As someone noted, a lot of hip New Yorkers are moving here and commuting to the Apple because living costs are reasonable, and downtown is lively.

PUBLIC TRANSIT? I also disagree that Chicago is hands down better. The el is better known – in part b/c it’s so damn visible and stars in any film or TV show about the city (and usually they exaggerate making it look like every Chicagoan rides the el, which is far from true). At 1st glance, Philly has only 2 true subway lines, Broad Street and Market-Frankford, but that’s deceiving. 5 subway surface lines zip from the center of town to west Philly (with numerous stops in and around UPenn and vibrant (and beautiful) University City). The PATCO Hi-Speed Line (think quasi subway-commuter rail and automated like DC Metro—I think PATCO may have been the 1st of those types, actually) into south Jersey interconnects with the subway. Regional Rail, actually the 2 converted commuter systems, is fully electrified and looks, and in some ways acts, like a regional rapid transit, although it is infrequent, every hour, on most lines like commuter trains. But where lines share the same tracks and on a few busy lines, its every half hour off peak and every few mins during rush. What’s more, unlike Chicago’s excellent Metra (which is practically all diesel), the Center City Commuter Tunnel actually linked the 2 major systems so the whole system is interconnected – you can ride thru one side of the suburban network to the other – in Chicago, Metra ends at 4-5 terminals so burb-to-burb commuting requires a lot of transferring using CTA (been there done that) and in those traditionally vicious winters (much worse than mild Philly)?…don’t ask. Oh yeah, and did I mention you can hop a regional rail line for a direct connection to NYC? This is supplemented by Amtrak’s Acela, Metroliner and regular high-speed rail serving the entire Northeast Corridor. I used to regularly hop a commuter train for New York 2 blocks from my Mt. Airy house.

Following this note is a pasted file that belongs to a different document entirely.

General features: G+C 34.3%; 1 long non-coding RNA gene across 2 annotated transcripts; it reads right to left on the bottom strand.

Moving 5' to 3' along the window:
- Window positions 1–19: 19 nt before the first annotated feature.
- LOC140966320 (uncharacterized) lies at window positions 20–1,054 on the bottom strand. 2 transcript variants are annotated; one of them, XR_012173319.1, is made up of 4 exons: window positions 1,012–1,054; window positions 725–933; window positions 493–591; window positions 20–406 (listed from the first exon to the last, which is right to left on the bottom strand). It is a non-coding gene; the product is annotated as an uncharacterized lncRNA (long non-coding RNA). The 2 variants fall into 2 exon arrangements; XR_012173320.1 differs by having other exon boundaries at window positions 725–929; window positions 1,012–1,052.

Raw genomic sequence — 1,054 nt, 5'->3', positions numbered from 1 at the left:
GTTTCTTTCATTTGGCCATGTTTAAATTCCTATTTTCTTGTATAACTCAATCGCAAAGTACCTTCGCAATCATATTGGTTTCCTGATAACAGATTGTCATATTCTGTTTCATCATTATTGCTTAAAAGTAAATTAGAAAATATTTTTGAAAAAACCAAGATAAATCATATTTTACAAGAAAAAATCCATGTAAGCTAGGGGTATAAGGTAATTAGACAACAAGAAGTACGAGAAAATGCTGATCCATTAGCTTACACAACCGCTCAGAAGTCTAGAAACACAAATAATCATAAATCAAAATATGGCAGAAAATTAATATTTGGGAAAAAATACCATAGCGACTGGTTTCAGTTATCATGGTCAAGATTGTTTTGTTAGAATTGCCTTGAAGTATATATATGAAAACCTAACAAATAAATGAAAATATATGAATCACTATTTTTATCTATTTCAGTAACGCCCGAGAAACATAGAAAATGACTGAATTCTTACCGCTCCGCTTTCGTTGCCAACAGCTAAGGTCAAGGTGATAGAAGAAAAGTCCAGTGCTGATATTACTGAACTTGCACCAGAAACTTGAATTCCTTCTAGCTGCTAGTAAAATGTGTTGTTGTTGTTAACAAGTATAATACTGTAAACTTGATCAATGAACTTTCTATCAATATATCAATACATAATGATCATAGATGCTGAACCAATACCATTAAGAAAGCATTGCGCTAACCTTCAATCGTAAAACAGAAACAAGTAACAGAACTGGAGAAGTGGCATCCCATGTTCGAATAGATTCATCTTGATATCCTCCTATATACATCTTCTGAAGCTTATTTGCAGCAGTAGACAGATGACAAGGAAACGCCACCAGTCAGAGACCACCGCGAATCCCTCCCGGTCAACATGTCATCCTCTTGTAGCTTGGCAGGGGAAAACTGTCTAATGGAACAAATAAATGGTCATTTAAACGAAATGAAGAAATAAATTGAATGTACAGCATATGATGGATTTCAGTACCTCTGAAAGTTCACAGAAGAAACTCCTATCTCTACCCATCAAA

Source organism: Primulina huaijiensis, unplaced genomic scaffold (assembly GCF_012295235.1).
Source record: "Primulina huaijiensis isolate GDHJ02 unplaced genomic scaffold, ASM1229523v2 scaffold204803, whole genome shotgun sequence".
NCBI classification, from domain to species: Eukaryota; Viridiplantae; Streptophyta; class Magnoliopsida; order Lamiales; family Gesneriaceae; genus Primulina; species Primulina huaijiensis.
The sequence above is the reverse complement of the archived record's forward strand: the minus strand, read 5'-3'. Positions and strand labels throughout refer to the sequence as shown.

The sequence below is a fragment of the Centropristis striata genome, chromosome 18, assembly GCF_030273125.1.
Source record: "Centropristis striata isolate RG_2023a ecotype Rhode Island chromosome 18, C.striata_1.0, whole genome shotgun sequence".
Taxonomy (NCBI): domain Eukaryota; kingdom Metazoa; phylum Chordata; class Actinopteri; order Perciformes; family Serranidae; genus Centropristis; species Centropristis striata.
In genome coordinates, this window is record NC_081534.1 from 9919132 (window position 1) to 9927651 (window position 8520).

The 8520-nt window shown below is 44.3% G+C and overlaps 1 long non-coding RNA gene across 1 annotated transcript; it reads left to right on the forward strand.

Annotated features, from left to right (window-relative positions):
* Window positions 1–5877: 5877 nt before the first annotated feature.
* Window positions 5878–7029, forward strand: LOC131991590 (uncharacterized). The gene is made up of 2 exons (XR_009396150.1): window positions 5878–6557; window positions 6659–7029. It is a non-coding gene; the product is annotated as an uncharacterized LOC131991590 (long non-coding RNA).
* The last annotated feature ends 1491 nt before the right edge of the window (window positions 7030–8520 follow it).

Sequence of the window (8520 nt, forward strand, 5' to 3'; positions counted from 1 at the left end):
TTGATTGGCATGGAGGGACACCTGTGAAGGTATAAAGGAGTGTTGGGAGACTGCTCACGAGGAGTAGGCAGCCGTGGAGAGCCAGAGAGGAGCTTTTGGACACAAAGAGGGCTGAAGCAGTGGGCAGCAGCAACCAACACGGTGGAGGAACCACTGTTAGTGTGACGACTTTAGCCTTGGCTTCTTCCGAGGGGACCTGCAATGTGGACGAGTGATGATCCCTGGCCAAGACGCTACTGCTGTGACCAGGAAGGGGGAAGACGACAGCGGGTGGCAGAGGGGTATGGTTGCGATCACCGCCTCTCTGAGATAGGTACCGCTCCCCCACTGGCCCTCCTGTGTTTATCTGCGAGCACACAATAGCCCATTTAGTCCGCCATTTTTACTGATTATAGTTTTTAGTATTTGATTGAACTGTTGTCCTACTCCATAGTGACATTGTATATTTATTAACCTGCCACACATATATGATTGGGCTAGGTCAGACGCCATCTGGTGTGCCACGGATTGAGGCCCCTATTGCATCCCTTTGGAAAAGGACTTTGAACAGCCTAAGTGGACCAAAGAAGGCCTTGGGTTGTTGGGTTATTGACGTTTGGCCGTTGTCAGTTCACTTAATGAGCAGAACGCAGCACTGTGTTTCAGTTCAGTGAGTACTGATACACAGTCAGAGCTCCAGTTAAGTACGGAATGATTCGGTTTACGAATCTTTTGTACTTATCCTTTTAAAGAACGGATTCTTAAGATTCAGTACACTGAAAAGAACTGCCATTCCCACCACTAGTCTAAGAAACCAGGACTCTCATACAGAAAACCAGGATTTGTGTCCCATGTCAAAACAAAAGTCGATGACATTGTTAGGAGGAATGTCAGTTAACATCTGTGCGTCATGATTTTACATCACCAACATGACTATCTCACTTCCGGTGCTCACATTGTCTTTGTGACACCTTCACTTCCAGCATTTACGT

Philly’s SEPTA is more centralized. At the City Hall-Suburban Station complex in the center of town, one can connect with most any train to any part of the region. Given Philly’s more compact nature (blocks are much shorter than Chicago), and diversity/extensiveness of rail services, I’d actually pick SEPTA over CTA, esp given the el’s dire straights right now. And as rundown as some SEPTA can be, some CTA subway tunnels, and old wooden el stops, are among the worst transit stops I’ve ever seen. Add to that the fact Philly has so many different transit modes, including trolley buses, an interurban and diesel light rail – BOTTOM LINE: Philly transit trumps Chicago’s CTA/Metra.